The Westgate Vegas Casino and Resort has always been regarded as a top Vegas venue for gambling entertainment and other forms of gaming activity. Westgate is known as a trendsetter in Vegas. The latest innovation, a drink monitoring system, is being touted as an amenity that will help casino-goers enjoy an easier drinking experience. Other casinos are bound to follow suit which isn't the best news for casino-goers.
The newest innovation at Westgate involves a drink monitoring system that, from the casino's point of view, makes it easier and more convenient for guests to enjoy their complimentary drinks. The system, which is expected to be copied by other Vegas casinos, monitors the guests' drink orders so that guests don't need to place new orders every time that they want to freshen their drink.
While the drink monitoring system suits the casino's needs by cutting down on paperwork and staff memory, many players are appalled. The new technology doesn't only track the players' drinks but also tracks payments. Meaning that once-complimentary drinks will now be sold.
Players are, as can be expected, not very keen on the new option. Casinos traditionally offer their players complimentary drinks so that they can enjoy some alcoholic-enhanced relaxation while they play their games.
The vision of eager waitresses, bringing new drinks to gamers on the gaming floor, is a traditional site at casinos around the world. The Westgate's attempt to get their players to drop more money at the casinos isn't popular among the casino's long-time patrons.
Watch and Wait
Other casinos are watching Westgate's move to see how it "plays" with the players. Will gamers continue to go to the Westgate and just shrug their shoulders at the new expense? Or will Westgate lose players which will make the entire venture extremely unprofitable.
Westgate's idea strikes a chord among other Vegas casinos. Supplying players with free drinks is a huge expense and the casinos would love to drop it. But, not at the expense of losing large numbers of their customers. The Westgate introduction of monitored drinks will allow the casinos to cater to those who are within higher loyalty club tiers by making drinks available only to that select group.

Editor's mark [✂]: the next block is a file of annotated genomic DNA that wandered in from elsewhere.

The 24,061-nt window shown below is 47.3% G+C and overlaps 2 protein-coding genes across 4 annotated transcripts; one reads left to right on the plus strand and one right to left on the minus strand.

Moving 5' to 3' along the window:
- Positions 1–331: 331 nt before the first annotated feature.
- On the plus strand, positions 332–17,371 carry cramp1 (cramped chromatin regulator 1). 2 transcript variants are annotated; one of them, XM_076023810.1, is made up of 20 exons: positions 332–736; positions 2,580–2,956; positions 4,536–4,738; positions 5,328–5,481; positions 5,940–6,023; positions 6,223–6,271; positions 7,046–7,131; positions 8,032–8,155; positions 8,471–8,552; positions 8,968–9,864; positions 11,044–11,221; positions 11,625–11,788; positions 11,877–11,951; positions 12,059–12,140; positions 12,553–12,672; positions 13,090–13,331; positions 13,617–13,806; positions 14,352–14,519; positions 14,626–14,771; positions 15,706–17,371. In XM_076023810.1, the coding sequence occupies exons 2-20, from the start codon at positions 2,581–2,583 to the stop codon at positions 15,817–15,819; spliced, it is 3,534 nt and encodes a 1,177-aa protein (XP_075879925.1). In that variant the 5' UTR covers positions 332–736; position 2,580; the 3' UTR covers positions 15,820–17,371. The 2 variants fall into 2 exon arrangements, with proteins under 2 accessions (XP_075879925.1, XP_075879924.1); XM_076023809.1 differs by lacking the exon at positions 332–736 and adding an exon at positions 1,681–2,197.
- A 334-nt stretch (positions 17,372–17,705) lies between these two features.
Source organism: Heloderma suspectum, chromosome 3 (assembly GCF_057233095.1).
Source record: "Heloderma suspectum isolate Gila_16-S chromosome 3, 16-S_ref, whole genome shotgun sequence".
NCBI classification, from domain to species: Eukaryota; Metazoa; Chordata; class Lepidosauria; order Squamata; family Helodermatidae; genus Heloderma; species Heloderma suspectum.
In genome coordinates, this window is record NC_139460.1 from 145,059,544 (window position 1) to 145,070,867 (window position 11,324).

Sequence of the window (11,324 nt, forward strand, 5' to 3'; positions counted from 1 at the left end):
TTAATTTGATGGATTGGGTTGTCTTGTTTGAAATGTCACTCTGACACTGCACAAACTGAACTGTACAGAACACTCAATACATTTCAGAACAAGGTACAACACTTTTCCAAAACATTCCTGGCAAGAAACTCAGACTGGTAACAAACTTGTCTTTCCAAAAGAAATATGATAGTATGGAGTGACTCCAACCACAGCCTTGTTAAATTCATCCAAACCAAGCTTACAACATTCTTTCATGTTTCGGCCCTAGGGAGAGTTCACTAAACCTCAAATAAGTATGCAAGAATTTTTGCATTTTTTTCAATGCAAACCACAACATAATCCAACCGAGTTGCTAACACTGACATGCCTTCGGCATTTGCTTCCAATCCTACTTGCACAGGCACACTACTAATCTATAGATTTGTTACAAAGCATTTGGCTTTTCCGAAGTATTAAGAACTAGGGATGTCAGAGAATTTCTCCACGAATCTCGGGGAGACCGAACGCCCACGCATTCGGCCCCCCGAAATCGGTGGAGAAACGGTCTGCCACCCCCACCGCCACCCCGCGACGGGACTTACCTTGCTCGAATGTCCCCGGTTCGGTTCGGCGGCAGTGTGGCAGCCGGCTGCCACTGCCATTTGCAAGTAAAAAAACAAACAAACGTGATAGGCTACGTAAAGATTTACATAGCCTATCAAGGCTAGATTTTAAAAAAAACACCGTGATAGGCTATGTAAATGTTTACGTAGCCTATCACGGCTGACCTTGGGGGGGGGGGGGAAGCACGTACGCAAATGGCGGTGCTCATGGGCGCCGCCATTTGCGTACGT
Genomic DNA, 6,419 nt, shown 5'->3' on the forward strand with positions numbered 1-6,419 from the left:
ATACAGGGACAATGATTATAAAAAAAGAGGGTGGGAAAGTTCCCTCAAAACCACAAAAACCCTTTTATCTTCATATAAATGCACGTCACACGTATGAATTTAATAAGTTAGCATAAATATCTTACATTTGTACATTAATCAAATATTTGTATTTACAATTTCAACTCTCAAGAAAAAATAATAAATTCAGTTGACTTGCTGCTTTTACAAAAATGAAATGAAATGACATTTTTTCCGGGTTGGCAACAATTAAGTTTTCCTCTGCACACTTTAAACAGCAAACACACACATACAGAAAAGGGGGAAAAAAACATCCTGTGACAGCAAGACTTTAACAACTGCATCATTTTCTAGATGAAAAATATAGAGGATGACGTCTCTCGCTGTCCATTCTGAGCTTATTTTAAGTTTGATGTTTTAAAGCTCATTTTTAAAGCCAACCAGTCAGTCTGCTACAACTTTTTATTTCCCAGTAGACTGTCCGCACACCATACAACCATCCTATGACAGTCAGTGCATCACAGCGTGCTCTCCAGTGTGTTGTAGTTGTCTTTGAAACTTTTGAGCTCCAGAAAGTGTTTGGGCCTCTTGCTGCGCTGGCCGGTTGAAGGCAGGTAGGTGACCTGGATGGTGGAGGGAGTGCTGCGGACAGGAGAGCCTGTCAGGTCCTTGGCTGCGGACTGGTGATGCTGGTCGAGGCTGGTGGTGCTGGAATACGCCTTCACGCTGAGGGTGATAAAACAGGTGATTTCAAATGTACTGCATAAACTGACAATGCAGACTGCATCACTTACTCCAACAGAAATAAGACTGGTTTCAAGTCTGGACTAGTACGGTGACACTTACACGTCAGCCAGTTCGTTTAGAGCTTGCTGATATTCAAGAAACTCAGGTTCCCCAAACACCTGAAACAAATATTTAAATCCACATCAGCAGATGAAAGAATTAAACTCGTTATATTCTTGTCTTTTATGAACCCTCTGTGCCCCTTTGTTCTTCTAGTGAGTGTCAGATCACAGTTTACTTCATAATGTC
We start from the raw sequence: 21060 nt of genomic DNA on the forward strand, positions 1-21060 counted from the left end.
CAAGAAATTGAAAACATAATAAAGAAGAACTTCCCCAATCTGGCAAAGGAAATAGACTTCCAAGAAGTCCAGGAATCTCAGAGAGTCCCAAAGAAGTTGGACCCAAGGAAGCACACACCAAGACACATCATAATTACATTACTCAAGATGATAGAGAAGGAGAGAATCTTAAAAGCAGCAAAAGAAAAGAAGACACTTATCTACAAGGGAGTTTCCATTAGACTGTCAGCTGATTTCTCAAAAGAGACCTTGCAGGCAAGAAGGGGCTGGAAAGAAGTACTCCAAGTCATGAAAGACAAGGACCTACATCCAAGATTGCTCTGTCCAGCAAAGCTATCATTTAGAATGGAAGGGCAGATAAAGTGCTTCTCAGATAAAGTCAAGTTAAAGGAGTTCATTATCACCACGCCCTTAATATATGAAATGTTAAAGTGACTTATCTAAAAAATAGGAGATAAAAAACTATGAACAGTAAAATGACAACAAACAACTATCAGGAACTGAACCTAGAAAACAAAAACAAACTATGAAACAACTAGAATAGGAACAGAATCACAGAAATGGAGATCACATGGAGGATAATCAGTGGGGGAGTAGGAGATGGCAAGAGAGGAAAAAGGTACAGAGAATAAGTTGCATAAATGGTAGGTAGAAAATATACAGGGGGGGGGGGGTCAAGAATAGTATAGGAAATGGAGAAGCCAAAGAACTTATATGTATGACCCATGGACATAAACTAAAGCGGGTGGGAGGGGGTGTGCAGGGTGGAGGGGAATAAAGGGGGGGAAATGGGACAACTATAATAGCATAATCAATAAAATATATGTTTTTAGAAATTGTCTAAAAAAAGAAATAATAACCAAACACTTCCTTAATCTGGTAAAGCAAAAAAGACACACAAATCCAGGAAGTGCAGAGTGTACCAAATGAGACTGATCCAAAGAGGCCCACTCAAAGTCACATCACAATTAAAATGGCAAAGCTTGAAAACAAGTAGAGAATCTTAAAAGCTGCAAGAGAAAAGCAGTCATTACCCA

The system works by offering players drinks based on their loyalty club tier. Meaning that the more money that you drop on your gambling activities, the more likely you will be to continue to receive free drinks. The free drinks will be eliminated, however for the lowest-tier players.
From the casino's point of view, that makes perfect sense. If a gamer doesn't pay for his/her drinks directly, s/he will pay for them through the loses that will inevitably occur from the gambling actions. Scott Roeben, a casino observer who blogs at VitalVegas, says that in the near future, casinos both on and off the strip will be monitoring drinks with this new technology.
There's already a drink monitoring system at Caesar's Entertainment Casino and at the Golden Nugget Casino. Caesar's uses the system to monitor gameplay to ensure that players spend enough to compensate for free drinks.
The Ardent Progressive Systems and Games is making it easier and more efficient to monitor such information. The Las-Vegas based company tracks a wide range of casino-related data. It is responsible for creating the points validations system which notifies bartenders of comps to streamline the complimentary drinks process.
How does it Work?
The drink monitoring system works by signaling a bartender if a player has qualified for a drink. If the player meets the requirements for continued complimentary beverages/premium beverages, etc, the information is passed to the bartender electronically.
Other gamers are welcome to order drinks but they'll be obligated to pay for their drinks. The turn-around in the casino drink system is questionable but the casinos feel that it will help them achieve their ultimate goals – bringing in (and keeping) more money.
The drink monitoring system is, many note, a bit similar to the minimum betting tables in which only those players who are prepared to wager a minimum amount are allowed to play at the tables. Everyone else is encouraged to play the slot and other gaming machines which cost the casino much less to run.
The casinos have come to the conclusion that by catering to the VIP crowd, they make more money than they would if they opened the tables up to low-level bettors, regardless of the fact that there are fewer VIP gamers and many more low-betting casino visitors.
If the drink monitoring system doesn't convince casual players that the casinos don't value their patronage, the website of the firm that created and markets the monitoring technology should.
The company, marketing to the casinos, writes that the system will ‘completely eliminate bar fleas that don’t deserve beverage comps 24×7’.
In 2017 Caesars Entertainment saw a savings of around 35% on comped drink costs since implementing the technology. The question is, if more casual gamers begin to understand that, by serving them complimentary drinks, the casinos viewed them as "bar fleas," how many would be willing to continue to patronize the casino?